August 3, 2014

No One Here Is Going to Eat Me. ~ Ashley Kocur-Pierpont


On the very first day of my 200-hour Yoga Teacher Training (YTT) I had journaled:

“To be successful, I need to learn to let go—to be vulnerable. And to learn to not care about what others are going to think of me. More importantly, I have to learn to be comfortable and confident with who I am and what I do. No one here is going to eat me. So it’s okay for me to live.”

From the very beginning of my training, I’ve known what I need to do in order to be a successful yoga instructor. But worrying about what others think of me is something I have struggled with my entire life; my biggest fear is the feeling of embarrassment.

After ten months of incredible life changing experiences through my YTT, I had landed my very first yoga gig at my local YMCA. As I drove to my very first solo taught class, I thought I was going to throw up and die. I was terrified. This was it. I was going to be judged. And there was a very good possibility that I was going to feel embarrassed. So many times I thought, “I can just turn around and go home. There’s no point in getting so worked up over this. I can literally go home and not do this.”

Before I knew it, I had arrived. I had typed out my entire class with notes down to the minutes and the times of each and every sequence and my notes were all of a sudden sitting with me at the front of my mat. And as I looked out at my very first yoga class of only three students, I thought to myself, “Well, I’ve made it this far,” and so we did yoga.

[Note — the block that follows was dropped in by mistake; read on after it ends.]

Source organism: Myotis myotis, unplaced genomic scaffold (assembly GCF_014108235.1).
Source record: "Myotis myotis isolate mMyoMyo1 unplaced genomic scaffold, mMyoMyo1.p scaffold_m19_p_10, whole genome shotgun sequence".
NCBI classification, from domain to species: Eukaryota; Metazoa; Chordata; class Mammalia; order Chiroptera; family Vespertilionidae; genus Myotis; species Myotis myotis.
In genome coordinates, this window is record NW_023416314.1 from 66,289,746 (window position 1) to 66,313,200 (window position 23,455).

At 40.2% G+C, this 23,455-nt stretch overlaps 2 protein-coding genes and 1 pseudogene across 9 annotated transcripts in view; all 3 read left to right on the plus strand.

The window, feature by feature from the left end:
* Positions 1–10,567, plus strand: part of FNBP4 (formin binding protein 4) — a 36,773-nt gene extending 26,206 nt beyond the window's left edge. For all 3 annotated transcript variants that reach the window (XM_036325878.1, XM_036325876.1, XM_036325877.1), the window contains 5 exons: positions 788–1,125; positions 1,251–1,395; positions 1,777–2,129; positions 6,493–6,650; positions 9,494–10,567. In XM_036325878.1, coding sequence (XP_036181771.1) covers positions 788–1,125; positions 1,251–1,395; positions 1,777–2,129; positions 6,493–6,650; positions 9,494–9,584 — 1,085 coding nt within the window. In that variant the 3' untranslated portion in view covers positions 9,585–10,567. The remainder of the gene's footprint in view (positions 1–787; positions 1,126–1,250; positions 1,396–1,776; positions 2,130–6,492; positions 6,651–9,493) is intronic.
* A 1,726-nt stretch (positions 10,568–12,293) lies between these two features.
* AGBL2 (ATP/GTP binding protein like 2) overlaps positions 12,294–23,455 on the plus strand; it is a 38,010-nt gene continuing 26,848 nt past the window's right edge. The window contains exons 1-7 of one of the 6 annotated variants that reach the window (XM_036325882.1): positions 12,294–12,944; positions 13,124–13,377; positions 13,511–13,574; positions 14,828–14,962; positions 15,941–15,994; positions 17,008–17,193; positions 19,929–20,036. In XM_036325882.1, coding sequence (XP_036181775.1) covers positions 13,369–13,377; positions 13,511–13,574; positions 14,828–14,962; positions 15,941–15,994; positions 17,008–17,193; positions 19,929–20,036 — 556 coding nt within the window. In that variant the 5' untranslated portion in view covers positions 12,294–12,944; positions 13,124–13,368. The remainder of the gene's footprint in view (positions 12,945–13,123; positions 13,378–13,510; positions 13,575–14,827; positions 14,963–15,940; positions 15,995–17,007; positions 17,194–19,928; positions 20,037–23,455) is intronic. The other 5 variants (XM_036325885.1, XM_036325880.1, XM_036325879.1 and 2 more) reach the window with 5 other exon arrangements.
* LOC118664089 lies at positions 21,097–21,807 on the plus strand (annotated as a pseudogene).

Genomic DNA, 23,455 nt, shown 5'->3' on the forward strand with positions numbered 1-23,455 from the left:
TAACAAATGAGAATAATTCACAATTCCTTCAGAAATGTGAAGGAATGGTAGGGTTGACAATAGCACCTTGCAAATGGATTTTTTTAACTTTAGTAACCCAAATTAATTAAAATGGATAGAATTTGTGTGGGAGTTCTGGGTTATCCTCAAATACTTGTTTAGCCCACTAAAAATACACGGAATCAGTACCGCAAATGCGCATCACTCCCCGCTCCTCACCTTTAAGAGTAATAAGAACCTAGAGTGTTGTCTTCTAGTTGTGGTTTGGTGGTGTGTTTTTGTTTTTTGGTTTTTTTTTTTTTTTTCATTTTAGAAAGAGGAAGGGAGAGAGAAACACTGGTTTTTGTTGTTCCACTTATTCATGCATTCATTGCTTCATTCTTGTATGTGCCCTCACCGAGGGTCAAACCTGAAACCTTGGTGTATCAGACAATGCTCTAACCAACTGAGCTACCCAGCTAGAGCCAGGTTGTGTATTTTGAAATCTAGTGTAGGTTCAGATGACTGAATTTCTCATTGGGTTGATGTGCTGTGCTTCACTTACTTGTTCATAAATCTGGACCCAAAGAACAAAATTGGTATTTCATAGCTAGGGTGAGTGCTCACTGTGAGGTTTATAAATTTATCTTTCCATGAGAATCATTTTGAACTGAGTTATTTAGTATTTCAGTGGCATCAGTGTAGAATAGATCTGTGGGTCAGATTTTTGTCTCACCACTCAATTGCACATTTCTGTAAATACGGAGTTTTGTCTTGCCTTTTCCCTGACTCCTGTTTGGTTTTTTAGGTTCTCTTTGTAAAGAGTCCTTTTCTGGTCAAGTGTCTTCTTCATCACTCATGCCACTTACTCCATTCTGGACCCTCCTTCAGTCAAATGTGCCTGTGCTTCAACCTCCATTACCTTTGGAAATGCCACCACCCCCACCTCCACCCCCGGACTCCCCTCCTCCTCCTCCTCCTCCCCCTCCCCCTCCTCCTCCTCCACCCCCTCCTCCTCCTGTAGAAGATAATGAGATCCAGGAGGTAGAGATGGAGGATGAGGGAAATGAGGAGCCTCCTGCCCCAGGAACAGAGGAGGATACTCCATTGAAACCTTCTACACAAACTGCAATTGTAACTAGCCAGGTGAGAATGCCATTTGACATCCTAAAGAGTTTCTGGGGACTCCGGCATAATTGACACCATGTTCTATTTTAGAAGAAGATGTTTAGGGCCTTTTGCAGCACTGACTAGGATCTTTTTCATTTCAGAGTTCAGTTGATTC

I allowed myself to be vulnerable for the first time in a long time and I threw my whole self into it. It wasn’t perfect. And there were only three students. And I mixed up my lefts and my rights and I forgot entire sequences and I stumbled on my words. And I often felt embarrassed.

But you know what?

No one ate me. And I lived.

Through teaching and not running away, I’ve learned that stumbling and making mistakes is all just a part of the process. Slowly but surely I have become more comfortable and confident in my teaching.

Do I still stumble and struggle at times? Absolutely.

But if I didn’t do any of that and I didn’t experience those small bouts of embarrassment, I would have no room and no reason to grow.

And such is life.

When something unexpected happens, we reflect, we re-adjust and we move forward. We can’t let the fear of judgment dissuade us from doing what we love. And we must always remember that no matter what happens, no one is going to eat us.

It’s okay for us to live.


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Apprentice Editor: Yaisa Nio / Editor: Travis May

Photos: Wiki Commons

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Ashley Kocur-Pierpont